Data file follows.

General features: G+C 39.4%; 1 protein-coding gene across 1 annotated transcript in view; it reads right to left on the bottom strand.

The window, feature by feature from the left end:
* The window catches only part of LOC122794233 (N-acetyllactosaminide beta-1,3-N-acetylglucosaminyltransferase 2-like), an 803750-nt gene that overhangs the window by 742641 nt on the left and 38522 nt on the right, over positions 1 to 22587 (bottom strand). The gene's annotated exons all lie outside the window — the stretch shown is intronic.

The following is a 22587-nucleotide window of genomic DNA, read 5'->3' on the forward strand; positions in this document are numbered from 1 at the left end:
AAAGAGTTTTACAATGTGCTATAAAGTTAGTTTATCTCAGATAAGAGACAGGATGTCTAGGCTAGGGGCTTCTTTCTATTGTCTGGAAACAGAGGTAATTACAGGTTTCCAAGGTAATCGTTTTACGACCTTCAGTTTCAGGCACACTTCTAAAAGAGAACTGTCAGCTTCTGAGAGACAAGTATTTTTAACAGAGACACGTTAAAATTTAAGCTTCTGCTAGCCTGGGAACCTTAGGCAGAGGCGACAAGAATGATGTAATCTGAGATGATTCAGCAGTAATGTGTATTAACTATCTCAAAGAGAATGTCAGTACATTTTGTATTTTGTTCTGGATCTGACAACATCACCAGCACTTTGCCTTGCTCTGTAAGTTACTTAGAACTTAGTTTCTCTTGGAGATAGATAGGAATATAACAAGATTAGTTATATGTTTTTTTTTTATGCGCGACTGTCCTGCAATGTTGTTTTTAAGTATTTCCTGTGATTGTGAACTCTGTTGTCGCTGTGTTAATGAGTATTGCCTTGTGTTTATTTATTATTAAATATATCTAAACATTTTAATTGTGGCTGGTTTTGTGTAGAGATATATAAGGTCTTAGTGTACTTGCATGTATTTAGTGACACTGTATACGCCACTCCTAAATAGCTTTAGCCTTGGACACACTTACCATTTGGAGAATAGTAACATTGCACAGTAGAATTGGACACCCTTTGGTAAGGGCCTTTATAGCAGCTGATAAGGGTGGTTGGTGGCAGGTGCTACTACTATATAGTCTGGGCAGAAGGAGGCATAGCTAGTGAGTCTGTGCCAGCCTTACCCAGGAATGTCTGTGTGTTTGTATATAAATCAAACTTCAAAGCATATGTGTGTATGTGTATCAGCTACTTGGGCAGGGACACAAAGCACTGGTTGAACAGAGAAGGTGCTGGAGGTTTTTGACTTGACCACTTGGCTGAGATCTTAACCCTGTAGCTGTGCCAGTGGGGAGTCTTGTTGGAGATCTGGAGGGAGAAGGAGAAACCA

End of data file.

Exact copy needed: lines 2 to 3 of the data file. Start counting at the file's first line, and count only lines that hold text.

The window, feature by feature from the left end:
* The window catches only part of LOC122794233 (N-acetyllactosaminide beta-1,3-N-acetylglucosaminyltransferase 2-like), an 803750-nt gene that overhangs the window by 742641 nt on the left and 38522 nt on the right, over positions 1 to 22587 (bottom strand). The gene's annotated exons all lie outside the window — the stretch shown is intronic.